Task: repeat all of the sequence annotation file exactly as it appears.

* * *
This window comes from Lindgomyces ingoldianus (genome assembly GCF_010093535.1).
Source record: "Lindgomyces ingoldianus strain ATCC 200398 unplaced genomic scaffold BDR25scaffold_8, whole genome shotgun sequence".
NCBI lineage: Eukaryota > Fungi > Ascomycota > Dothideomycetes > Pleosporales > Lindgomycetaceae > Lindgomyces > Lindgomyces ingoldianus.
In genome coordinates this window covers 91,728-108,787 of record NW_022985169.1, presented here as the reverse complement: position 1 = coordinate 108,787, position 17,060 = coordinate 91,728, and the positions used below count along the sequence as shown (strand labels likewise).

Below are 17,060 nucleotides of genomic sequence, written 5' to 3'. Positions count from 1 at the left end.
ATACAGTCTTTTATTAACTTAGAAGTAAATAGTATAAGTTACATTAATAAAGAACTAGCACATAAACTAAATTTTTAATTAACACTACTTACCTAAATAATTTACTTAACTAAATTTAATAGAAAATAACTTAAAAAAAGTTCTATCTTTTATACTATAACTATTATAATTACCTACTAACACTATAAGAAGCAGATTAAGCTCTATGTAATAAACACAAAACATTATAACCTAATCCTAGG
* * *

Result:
This window comes from Lindgomyces ingoldianus (genome assembly GCF_010093535.1).
Source record: "Lindgomyces ingoldianus strain ATCC 200398 unplaced genomic scaffold BDR25scaffold_8, whole genome shotgun sequence".
NCBI lineage: Eukaryota > Fungi > Ascomycota > Dothideomycetes > Pleosporales > Lindgomycetaceae > Lindgomyces > Lindgomyces ingoldianus.
In genome coordinates this window covers 91,728-108,787 of record NW_022985169.1, presented here as the reverse complement: position 1 = coordinate 108,787, position 17,060 = coordinate 91,728, and the positions used below count along the sequence as shown (strand labels likewise).

Below are 17,060 nucleotides of genomic sequence, written 5' to 3'. Positions count from 1 at the left end.
ATACAGTCTTTTATTAACTTAGAAGTAAATAGTATAAGTTACATTAATAAAGAACTAGCACATAAACTAAATTTTTAATTAACACTACTTACCTAAATAATTTACTTAACTAAATTTAATAGAAAATAACTTAAAAAAAGTTCTATCTTTTATACTATAACTATTATAATTACCTACTAACACTATAAGAAGCAGATTAAGCTCTATGTAATAAACACAAAACATTATAACCTAATCCTAGG